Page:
Category: beginners read this

The Start-Up Success Guide, #7

Ready for our next topic?

Here’s #7…

Writing Descriptions That Sell…

Want to hear a story?

Our daughter Libby started making
doll clothes and selling them on
Etsy this year.

She wanted to do it all by herself,
part of her, ‘I’m a big-girl now’
phase or something.

So she didn’t want Cinnamon to help
her with the sewing activities, or
photography, nor did she want me
to help her with the selling

We were excited by all of this and
thought it was amazing that she was
taking the initiative, she’s only 9.
Good for her!

Her first listing was on Etsy in no

Trouble was – it didn’t sell. She had
taken an okay picture, made an okay
outfit, listed it for an okay price,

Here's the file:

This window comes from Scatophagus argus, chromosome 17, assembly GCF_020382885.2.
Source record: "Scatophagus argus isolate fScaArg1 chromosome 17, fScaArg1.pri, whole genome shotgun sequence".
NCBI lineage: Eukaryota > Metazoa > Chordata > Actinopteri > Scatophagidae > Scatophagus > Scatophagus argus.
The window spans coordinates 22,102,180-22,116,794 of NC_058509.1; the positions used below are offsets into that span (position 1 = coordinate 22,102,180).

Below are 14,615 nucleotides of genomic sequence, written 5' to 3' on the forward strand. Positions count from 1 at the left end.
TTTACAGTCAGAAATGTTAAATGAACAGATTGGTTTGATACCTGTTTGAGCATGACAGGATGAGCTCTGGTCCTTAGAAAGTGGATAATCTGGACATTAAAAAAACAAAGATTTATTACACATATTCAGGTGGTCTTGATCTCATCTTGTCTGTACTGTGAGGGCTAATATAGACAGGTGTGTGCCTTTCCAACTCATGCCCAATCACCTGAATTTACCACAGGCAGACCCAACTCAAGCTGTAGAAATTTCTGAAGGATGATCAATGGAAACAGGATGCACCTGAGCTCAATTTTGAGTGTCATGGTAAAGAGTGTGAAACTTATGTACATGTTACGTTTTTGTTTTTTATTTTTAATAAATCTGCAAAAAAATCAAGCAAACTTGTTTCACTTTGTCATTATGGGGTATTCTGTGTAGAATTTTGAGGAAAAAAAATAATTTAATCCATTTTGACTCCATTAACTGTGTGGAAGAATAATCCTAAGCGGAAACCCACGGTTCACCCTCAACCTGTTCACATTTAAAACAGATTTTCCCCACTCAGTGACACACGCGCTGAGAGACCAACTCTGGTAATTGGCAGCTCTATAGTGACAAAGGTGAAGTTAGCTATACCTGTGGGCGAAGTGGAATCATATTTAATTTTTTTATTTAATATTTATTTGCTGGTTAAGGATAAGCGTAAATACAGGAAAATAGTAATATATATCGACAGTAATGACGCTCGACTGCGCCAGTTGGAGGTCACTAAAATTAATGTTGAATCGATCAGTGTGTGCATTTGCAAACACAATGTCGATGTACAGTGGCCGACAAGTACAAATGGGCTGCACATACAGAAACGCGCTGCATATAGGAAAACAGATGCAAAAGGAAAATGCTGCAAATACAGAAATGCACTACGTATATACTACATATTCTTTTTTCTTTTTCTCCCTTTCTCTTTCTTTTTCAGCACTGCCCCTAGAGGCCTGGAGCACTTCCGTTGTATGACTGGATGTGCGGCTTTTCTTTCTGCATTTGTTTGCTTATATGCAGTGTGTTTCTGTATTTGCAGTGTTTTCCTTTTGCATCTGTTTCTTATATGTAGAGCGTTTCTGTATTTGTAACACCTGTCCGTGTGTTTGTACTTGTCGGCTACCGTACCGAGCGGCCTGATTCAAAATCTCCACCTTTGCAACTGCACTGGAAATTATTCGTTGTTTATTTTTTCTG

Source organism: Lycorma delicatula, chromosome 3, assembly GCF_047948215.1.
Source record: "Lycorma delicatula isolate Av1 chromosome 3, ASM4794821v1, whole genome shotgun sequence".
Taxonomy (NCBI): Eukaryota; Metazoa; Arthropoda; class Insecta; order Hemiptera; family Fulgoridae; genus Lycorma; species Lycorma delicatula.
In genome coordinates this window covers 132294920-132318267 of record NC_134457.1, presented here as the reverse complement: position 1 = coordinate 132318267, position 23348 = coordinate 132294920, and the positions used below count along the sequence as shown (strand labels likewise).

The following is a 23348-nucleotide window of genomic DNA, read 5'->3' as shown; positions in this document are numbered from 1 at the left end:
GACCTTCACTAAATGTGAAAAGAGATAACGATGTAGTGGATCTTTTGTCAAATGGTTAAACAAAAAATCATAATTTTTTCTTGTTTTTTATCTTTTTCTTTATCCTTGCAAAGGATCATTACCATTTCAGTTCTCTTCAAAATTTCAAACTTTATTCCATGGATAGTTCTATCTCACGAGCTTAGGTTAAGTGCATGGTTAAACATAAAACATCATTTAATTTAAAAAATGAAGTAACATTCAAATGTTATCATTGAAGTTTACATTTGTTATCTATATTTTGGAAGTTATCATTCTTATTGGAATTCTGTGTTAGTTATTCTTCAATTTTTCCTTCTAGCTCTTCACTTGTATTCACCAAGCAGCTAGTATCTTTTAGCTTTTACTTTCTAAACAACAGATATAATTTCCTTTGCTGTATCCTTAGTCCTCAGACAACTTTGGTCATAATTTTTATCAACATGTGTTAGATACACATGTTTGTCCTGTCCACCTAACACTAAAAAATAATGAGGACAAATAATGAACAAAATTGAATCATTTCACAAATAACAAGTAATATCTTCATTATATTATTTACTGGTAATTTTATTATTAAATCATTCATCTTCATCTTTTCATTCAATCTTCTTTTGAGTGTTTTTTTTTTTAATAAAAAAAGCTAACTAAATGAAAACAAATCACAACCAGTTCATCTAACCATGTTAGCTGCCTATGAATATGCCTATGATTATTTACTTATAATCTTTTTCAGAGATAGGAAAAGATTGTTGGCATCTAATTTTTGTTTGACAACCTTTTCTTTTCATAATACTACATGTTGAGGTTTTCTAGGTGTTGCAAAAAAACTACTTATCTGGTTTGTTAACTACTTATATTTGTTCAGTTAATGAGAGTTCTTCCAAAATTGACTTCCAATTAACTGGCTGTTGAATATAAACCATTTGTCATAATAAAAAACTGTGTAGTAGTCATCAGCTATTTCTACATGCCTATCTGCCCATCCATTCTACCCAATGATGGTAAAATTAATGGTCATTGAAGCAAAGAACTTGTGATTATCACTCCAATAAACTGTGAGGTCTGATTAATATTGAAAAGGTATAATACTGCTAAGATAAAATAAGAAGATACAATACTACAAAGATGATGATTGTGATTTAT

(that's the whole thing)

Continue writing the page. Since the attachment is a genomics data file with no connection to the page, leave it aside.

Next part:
and written an okay description.
Actually it was all fairly good,
better than some of the other stuff
we regularly see on Etsy.

Finally, a little discouraged, Libby
told me that she was frustrated, and
asked for my help.

I made one simple change and her
outfit sold within a day.

Can you guess what I did?

I went into her listing description
and wrote the following sentences,
(actually, this is a paragraph
because I didn’t save it, and don’t
remember the exact wording, but it
was very similar to this),

“I’m Liberty Jane Miles, from Liberty
Jane Clothing, you know, the doll
clothes company? They named it after
me, and this is my very first outfit
I’ve ever made. I’m going to be a big
designer someday, so if you want to
be able to say you bought my very
first outfit, then you should buy
this outfit”

Bam, it sold within a day.

So what did I actually do in those
3 sentences? Well, I’ll tell you in
a minute. First let me properly